While the court's entire opinion is worthwhile, especially its brave conclusion, we particularly admire the Introduction. It is two parts John le Carré and one part Authorized Version. With simple but dramatic prose, it sets the tone for what's to come. It gives us character, place and plot -- and draws us into an irresistible detective story, where the search is not for the missing person or murderer or stolen jewels, but for . . . a legal principle.

Here's the Introduction:

1. This is the judgment of the court.

2. Between 30 July 2004 and 14 December 2006 a team of Serious Fraud Office lawyers, accountants, financial investigators and police officers carried out an investigation into allegations of bribery by BAE Systems plc (BAE) in relation to the Al-Yamamah military aircraft contracts with the Kingdom of Saudi Arabia. On 14 December 2006 the Director of the Serious Fraud Office announced that he was ending the SFO' s investigation.

3. In October 2005 BAE sought to persuade the Attorney General and the SFO to stop the investigation on the grounds that its continued investigation would be contrary to the public interest: it would adversely affect relations between the United Kingdom and Saudi Arabia and prevent the United Kingdom securing what it described as the largest export contract in the last decade. Despite representations from Ministers, the Attorney General and the Director stood firm. The investigation continued throughout the first half of 2006.

4. In July 2006 the SFO was about to obtain access to Swiss bank accounts. The reaction of those described discreetly as "Saudi representatives" was to make a specific threat to the Prime Minister's Chief of Staff, Jonathan Powell: if the investigation was not stopped; there would be no contract for the export of Typhoon aircraft and the previous close intelligence and diplomatic relationship would cease.

5. Ministers advised the Attorney General and the Director that if the investigation continued those threats would be carried out; the consequences would he grave, both for the arms trade and for the safety of British citizens and service personnel. In the light of what he regarded as the grave risk to life, if the threat was carried out, the Director decided to stop the investigation.

6. The defendant in name [the SFO], although in reality the Government, contends that the Director [of the SFO] was entitled to surrender to the threat. The law is powerless to resist the specific and, as it turns out, successful attempt by a foreign government to pervert the course of justice in the United Kingdom, by causing the investigation to be halted. The court must, so it is argued, accept that whilst the threats and their consequences are "a matter of regret", they are a "part of life".

7. So bleak a picture of the impotence of the law invites at least dismay, if not outrage. The danger of so heated a reaction is that it generates steam; this obscures the search for legal principle. The challenge, triggered by this application, is to identify a legal principle which may be deployed in defence of so blatant a threat. However abject the surrender to that threat, if there is no identifiable legal principle by which the threat may be resisted, then the court must itself acquiesce in the capitulation.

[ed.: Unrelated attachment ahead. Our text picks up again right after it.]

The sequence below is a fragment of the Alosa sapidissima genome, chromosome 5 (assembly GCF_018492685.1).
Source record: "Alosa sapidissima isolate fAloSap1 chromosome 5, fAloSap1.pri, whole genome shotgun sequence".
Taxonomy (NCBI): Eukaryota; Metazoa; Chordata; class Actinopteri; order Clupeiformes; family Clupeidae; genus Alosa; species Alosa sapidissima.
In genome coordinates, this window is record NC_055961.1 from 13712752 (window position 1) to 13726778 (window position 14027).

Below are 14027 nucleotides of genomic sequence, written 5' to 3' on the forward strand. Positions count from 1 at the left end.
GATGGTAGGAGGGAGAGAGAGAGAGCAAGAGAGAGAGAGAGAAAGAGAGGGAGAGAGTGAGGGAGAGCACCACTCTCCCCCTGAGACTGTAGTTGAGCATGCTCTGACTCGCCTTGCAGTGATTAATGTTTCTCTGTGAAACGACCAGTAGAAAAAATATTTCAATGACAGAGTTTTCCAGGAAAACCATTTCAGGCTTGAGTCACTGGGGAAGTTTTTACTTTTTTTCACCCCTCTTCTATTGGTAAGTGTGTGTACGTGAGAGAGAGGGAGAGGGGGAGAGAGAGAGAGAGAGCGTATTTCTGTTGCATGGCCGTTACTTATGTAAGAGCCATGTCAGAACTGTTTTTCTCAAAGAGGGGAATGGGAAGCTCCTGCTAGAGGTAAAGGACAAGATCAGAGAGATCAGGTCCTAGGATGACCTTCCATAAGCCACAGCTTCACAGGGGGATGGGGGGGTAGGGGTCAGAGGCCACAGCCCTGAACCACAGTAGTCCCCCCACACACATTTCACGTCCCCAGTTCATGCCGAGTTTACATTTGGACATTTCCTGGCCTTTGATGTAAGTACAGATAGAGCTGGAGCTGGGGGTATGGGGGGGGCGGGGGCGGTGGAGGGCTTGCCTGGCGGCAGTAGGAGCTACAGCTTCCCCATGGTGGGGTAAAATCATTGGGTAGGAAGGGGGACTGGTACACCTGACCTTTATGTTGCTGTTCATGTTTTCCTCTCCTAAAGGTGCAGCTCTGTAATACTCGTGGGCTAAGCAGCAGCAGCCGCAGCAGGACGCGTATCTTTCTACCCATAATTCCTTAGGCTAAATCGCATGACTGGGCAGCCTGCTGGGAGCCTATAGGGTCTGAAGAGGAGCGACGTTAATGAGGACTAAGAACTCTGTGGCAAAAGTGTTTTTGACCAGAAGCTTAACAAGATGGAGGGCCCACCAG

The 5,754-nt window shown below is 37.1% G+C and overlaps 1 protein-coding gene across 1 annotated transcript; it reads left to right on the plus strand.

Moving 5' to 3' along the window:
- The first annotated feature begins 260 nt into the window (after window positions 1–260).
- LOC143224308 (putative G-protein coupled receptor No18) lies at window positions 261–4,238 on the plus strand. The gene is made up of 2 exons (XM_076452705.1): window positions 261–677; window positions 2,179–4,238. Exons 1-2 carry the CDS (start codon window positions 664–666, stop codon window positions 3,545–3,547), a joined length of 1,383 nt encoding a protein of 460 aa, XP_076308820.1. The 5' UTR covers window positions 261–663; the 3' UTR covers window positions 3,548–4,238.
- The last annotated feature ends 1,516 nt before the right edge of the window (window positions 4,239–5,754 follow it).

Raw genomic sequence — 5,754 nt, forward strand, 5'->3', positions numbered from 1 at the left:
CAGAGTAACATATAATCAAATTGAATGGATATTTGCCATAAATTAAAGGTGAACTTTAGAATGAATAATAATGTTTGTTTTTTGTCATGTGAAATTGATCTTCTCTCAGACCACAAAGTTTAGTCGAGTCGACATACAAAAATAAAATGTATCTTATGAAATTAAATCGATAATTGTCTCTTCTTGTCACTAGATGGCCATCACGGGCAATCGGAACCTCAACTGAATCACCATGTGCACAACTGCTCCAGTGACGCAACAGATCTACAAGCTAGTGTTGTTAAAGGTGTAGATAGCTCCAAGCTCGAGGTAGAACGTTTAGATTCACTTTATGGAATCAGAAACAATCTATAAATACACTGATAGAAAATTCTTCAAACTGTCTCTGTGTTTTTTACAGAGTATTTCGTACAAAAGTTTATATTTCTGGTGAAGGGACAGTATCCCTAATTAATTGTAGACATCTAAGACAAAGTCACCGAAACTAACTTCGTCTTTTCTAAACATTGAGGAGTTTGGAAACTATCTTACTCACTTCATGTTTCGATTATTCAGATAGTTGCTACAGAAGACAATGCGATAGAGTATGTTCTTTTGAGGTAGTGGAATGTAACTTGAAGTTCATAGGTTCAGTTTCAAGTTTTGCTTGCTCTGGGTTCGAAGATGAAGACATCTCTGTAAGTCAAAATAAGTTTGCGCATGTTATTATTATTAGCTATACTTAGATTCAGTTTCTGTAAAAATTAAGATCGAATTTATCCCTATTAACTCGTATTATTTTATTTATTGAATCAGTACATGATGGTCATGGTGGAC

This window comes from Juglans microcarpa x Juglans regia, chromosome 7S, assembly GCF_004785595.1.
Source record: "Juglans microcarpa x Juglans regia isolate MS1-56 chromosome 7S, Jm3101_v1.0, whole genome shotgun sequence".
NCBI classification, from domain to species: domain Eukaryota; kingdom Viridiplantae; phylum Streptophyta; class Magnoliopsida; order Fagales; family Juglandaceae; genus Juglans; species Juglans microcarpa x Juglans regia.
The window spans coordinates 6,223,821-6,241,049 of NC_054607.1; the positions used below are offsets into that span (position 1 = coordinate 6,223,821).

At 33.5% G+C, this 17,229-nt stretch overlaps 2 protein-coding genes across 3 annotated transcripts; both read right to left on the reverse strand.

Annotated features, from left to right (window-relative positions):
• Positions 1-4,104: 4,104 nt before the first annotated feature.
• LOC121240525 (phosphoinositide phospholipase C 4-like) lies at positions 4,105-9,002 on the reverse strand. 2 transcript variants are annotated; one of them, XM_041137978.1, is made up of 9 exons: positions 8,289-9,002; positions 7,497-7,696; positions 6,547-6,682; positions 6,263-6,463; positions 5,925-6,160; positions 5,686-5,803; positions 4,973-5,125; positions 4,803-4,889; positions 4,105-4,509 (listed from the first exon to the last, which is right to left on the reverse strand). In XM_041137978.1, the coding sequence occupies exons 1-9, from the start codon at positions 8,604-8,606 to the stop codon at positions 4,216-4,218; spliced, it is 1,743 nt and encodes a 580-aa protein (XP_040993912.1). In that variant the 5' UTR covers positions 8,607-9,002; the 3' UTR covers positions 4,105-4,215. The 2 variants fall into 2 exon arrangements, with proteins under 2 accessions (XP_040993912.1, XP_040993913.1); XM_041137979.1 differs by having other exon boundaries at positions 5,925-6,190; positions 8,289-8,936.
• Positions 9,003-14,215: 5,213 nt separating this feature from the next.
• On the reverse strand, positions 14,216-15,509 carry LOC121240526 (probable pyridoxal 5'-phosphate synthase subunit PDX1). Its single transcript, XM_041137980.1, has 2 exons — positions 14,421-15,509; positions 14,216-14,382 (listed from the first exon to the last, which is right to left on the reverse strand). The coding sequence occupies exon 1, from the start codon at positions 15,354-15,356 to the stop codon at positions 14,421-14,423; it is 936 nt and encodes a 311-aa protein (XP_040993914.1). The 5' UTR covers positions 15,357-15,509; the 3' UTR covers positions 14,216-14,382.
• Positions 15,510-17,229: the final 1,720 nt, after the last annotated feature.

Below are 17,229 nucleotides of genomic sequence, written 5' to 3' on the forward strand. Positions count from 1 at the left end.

Thursday
Apr172008

The Week In Review

Friday's coming just in time. We've used up more than our alloted pixels this week, but it wasn't our fault. There was Jack Grynberg's riveting tell-all complaint against his former big-oil partners, fresh allegations of cover-up or neglect or both in Seimens' internal investigation, and rising outrage at the impotence of the law, courtesy of BAE, Prince Bandar, Mr. Blair and the Serious Fraud Office. Added to all that was the appearance of the Buy-Now button to the right, which garnered a million clicks (if we round up to the nearest seven-digit number).

So let's take a breather with . . . a few anecdotes. These, readers will understand, are never intended to trivialize corruption, but to expose it. Nor to belittle or embarrass anyone who has to make a living in a corrupt society.

-- A fellow from Azerbaijan said the public there complained about the "bribe cost" of drivers' licenses being too high. So the government sent its official anti-corruption team to hang out in the motor vehicle bureau. Result? Now you have to pay bribes to both the motor vehicle people and the anti-corruption squad...

-- The Saudi customs clerk showed the man his goods inside the fenced holding area. Instead of unlocking the gate, the customs clerk rubbed his thumb and finger tips together in the universal demand for baksheesh. The man emptied his pockets on the table in front of the clerk. When the clerk saw that all the money the man carried amounted to just $36, he yelled, "What are you, English?"